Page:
Why should you care? Because, like most Americans, EWG suggests, you probably use “about 10” personal care products each day (e.g., soap, shaving cream, after-shave, shampoo, cream rinse, toothpaste, lotion, deodorant, styling gel, acne creams, sunscreen, base makeup, powder, lipstick, eyeshadow, mascara, eye liner, lip liner, blush…). Of course, that number varies widely, but we all use some products each day.
“And,” Cook writes, “those products aren’t required to be tested for safety before going onto shelves. That’s almost 126 unique ingredients you use everyday that the government can’t guarantee are safe.”
If you’ve seen Annie Leonard’s latest animated film, The Story of Cosmetics, you know that these ingredients can be highly dangerous to us.
Perhaps you’re as concerned as we are at BPGL. We don’t want the burden of choosing safe products to be on the shoulders of the consumer. There are far too many factors for any of us to keep track of when purchasing from the vast selection of products on our store shelves. Let’s put the burden on the manufacturers, where it belongs. Make them give us safe products from the beginning.
Cook goes on to write:
Congress introduced a bill last week, The Safe Cosmetics Act of 2010 (H.R. 5786)… It would expand the regulation of ingredients in cosmetics and personal care products, like allowing the Food and Drug Administration (FDA) to prohibit the use of dangerous ingredients.
Congress needs to know that you think this legislation is important. EWG is the leader in researching personal care product safety. Will you stand with us and pledge your support today?
I hope you sign the petition. But we all know that Congress won’t pay attention to a petition unless they believe their own constituents back it.
Is personal care safety important to you? Is it important enough to take a few minutes to call your Senators and Representative? Each phone call makes far more of an impact than signing a petition (though please take a few seconds to do that, too?) And if you really want to make a point, write a letter (the old-fashioned kind or an email) telling why this issue matters to you.
If you decide to put in the effort to write to your Congresspersons — about this issue or any other — make sure that you do it effectively. Ask.com has a helpful article with tips that can make your letter get noticed in the way you’d like it to be.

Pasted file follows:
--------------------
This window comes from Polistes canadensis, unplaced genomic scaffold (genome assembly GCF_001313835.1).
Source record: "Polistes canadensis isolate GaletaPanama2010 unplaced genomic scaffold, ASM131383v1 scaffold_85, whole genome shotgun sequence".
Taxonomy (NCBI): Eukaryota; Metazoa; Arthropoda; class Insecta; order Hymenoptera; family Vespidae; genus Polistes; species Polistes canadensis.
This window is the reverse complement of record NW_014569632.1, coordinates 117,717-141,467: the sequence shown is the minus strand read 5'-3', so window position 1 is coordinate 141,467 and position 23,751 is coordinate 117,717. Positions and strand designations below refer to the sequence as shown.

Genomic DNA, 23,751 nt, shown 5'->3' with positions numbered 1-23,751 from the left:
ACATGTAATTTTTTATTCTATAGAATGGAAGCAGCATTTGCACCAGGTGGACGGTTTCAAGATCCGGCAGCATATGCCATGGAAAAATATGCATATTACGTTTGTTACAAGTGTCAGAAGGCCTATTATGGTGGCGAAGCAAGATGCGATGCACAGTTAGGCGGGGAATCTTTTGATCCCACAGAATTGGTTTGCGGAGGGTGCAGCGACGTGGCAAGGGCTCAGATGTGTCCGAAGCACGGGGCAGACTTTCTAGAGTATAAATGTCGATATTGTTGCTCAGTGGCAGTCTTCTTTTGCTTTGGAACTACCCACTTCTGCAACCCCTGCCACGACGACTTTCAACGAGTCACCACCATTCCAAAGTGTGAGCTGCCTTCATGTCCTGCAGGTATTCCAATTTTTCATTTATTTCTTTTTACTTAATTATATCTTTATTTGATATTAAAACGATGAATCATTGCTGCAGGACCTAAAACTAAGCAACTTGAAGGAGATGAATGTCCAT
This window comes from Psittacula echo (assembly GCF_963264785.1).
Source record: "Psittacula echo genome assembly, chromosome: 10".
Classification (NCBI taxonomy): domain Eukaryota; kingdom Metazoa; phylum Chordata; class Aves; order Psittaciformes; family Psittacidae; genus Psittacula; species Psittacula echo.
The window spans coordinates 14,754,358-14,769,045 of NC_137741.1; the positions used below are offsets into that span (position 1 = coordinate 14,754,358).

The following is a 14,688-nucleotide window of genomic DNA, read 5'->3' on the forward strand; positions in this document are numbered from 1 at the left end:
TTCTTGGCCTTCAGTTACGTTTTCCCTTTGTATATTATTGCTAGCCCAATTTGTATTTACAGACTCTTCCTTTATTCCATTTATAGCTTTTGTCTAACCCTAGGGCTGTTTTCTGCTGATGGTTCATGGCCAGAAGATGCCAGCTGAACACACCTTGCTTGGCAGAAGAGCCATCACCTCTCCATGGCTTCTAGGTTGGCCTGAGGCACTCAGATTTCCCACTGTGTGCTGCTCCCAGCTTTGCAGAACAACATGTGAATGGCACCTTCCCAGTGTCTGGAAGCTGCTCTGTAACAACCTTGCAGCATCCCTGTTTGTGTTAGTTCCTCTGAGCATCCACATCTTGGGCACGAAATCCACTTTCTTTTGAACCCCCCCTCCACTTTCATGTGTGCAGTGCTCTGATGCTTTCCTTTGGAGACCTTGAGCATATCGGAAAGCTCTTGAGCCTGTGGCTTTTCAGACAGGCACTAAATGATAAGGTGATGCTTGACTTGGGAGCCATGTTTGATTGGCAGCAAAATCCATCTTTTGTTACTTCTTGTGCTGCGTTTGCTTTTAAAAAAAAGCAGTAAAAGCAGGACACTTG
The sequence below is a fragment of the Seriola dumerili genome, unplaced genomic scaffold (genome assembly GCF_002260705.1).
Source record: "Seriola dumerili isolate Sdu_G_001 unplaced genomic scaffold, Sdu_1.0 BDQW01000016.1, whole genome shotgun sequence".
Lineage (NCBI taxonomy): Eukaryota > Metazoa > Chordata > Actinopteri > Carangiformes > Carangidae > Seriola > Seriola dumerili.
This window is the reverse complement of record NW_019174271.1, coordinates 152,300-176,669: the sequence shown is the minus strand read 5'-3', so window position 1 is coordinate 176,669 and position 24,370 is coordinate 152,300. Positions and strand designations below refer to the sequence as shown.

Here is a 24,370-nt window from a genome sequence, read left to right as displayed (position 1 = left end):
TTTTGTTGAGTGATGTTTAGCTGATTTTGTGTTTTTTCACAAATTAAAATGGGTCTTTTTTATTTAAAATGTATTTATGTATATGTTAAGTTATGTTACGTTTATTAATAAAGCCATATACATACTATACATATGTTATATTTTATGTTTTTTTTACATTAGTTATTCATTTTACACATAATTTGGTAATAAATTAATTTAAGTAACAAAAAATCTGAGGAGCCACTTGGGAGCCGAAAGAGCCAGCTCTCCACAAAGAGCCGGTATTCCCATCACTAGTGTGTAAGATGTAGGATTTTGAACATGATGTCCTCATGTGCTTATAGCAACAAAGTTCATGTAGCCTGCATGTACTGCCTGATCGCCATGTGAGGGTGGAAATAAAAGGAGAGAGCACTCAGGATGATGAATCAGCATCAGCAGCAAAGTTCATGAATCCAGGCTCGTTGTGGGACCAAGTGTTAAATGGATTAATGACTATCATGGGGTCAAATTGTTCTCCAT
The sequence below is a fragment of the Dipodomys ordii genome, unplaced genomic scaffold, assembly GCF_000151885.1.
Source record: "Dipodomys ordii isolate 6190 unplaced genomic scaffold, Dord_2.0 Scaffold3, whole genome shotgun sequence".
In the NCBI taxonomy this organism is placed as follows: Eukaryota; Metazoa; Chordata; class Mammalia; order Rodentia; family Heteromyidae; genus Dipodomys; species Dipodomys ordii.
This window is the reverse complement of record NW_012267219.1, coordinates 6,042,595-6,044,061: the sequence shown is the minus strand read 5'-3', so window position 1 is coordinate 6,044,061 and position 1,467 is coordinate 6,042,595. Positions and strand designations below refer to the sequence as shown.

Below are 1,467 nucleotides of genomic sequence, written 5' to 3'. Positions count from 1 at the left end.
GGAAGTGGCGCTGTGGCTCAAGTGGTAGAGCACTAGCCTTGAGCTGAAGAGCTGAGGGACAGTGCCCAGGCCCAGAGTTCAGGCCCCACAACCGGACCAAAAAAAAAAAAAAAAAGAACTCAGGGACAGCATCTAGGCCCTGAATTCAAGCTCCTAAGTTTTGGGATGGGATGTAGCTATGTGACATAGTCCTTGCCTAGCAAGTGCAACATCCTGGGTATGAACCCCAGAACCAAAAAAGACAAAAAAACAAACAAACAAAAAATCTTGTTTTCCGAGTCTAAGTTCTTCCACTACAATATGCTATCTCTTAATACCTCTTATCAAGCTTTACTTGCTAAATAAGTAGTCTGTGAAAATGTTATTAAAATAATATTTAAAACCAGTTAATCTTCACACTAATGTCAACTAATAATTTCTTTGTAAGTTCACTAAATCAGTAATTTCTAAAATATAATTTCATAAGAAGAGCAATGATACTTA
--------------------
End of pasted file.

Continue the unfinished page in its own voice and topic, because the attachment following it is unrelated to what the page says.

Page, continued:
Still wondering whether you need to spend the time to weigh your opinion? Here’s more from Ken Cook:
Manufacturers may use almost any ingredient or raw material in your soap, shampoo or makeup without government review or approval. According to EWG’s research, 22 percent of all personal care products, including children’s products, may contain a cancer-causing ingredient, 1,4-Dioxane, and 60 percent of sunscreens contain oxybenzone, a potential hormone disruptor. Other studies have raised alarms about lead in lipstick, secret chemicals in fragrance and preservatives in personal care products.
It’s time that the FDA has the authority to regulate ingredients in cosmetics and personal care products. From prohibiting the use of certain ingredients, including carcinogens and reproductive and developmental toxins, to recalling products that fail to meet safety standards and requiring product labels to name each ingredient, the FDA will be better able to ensure that what you’re buying is safe for you and your family.
You have the right to know what you are putting on your face, hair, and skin. And you should feel safe buying any product allowed on store shelves. Tell Congress we need action on the Safe Cosmetics Act of 2010.
Will you know what products are safe for you and your family to use the next time you go to the store or order on line? Right now, the only way is to check each, individual product using EWG’s Skin Deep Cosmetics Safety Database. But if Congress passes the Safe Cosmetics Act of 2010, eventually all of the choices available to you will be safer choices.
Please. Take action today. Let’s get the Safe Cosmetics Act of 2010 passed for our safety and the safety of future generations. Thank you.
Blue Planet Green Living (Home Page)